Owner of the Curator’s House, he has also lent the huge dish on which the traditional Spanish dish will be cooked.

Cloudy Bay Wines are kindly sponsoring Jack’s Raw Bar, says business development manager Aaron Piper who will be at the event to help shuck clams.

Bayley’s Friday Night gets underway this Friday in Blenheim town centre from 3.30pm until 8.30pm.

The popular family-friendly event will feature a range of local businesses and chefs as well as live music.

“Anybody Cloudy Bay Clans reached to and asked if they wanted to be involved said ‘Totally. What can we do to help?’”

“The response has been humbling,” Aaron says.

“What’s really exciting is that everyone wants to be involved.

‘It’s a great community here and the support has been amazing.

Cloudy Bay Clams and Jack’s Raw Bar will be set up in the forum on the night.

One hundred percent of all money made on the night will go to charity.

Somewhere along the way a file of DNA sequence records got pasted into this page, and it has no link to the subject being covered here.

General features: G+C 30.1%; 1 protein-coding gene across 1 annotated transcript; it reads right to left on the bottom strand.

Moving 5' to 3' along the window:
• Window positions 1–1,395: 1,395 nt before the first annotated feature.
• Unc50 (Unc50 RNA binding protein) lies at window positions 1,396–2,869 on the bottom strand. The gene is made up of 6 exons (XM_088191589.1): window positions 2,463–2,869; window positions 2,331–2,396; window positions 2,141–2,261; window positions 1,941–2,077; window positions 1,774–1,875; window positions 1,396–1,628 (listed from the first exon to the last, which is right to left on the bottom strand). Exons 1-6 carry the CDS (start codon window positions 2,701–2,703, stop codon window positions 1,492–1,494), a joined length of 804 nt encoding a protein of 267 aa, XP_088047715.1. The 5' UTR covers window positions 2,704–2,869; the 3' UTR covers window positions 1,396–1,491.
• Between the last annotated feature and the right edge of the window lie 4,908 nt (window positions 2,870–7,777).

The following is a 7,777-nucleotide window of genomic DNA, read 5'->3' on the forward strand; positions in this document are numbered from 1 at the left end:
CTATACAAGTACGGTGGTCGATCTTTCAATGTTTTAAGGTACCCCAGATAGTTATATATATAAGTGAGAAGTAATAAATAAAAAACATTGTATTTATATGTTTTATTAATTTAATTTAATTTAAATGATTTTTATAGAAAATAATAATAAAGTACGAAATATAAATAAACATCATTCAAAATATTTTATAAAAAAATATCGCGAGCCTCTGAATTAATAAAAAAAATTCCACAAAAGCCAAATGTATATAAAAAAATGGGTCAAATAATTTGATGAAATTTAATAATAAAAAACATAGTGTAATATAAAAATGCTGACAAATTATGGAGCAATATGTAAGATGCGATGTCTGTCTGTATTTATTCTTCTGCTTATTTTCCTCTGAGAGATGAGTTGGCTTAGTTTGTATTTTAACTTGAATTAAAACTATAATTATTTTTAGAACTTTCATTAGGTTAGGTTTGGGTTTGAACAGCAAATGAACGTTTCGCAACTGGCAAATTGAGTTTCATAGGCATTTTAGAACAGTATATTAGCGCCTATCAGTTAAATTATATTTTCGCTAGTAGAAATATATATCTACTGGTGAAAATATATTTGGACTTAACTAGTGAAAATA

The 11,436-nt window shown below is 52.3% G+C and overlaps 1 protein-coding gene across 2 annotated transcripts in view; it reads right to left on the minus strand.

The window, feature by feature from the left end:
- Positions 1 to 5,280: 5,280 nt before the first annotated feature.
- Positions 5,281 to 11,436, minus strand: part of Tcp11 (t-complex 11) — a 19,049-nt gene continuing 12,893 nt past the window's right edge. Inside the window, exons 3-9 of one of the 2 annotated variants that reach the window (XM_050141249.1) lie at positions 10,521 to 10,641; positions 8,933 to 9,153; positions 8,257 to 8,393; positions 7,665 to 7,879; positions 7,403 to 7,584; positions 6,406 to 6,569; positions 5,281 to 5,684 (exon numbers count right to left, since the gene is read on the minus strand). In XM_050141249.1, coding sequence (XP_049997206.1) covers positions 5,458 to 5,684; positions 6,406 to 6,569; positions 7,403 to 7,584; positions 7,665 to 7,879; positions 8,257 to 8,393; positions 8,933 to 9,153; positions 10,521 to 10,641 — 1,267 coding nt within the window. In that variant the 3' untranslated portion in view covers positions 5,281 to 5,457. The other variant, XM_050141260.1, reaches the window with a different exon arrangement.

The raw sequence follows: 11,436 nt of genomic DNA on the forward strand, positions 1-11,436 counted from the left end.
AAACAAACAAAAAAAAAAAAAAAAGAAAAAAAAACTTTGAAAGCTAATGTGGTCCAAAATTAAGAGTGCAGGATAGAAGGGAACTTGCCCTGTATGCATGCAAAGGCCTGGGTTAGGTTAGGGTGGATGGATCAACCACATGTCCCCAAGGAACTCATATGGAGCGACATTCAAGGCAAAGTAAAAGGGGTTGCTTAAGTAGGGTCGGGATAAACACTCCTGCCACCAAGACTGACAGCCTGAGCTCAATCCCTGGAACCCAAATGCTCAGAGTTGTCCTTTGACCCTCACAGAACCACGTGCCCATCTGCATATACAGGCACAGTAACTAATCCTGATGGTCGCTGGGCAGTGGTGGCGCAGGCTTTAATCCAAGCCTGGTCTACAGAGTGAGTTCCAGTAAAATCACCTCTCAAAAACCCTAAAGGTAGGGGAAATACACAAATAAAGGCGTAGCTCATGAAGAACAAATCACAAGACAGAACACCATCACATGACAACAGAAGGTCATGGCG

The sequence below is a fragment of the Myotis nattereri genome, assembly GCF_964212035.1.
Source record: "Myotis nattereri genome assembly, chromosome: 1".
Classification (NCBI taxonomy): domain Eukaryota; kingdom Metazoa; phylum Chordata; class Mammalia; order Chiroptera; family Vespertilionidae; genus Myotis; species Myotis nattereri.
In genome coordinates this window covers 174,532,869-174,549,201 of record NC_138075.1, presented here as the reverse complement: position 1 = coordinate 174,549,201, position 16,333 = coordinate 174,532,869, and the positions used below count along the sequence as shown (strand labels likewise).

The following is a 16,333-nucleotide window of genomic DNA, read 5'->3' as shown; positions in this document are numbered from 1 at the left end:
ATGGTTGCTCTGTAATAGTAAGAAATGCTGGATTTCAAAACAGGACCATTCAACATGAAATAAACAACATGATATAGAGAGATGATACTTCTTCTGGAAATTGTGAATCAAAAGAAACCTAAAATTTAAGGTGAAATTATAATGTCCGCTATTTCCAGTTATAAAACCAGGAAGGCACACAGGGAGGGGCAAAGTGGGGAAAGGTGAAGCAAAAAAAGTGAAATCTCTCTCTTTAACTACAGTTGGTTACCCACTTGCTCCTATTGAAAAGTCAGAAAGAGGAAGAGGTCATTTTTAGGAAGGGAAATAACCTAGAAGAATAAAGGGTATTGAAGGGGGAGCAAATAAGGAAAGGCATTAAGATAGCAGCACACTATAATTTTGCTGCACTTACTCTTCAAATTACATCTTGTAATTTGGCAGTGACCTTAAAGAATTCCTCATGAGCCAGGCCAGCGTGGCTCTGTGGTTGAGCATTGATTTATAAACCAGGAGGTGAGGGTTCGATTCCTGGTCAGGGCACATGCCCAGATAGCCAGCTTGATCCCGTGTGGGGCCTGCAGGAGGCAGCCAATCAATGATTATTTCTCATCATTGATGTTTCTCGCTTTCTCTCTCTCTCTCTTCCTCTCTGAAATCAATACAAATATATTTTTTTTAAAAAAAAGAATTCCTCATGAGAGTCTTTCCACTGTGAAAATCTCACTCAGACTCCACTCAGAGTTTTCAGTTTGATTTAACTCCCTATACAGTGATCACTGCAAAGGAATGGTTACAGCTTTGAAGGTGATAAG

Businesses who have contributed with time, expertise and ingredients are:

  • Curators House
  • Boom Town Beer
  • Origin South
  • Boom Town Chef
  • Karaka Cuisine
  • Marlborough Tour Company
  • Imagine Signs
  • Saffron Marlborough
  • Mills Bay Mussels
  • Chateau Marlborough
  • Imagine Signs
  • Cloudy Bay Wines
  • Ora King Salmon
Petition organiser Mia Yealands with her terriers, Archie and Wolf. Photo: Matt Brown.

Petition for pooch freedom

Dog owners are biting back against a proposal which could see dogs confined to leads along parts of the Taylor River.

Marlborough District Council are set to tighten bylaws around dogs roaming free.

The move would see pets put on a lead from The Quays, near Raupo café to the Burleigh Bridge.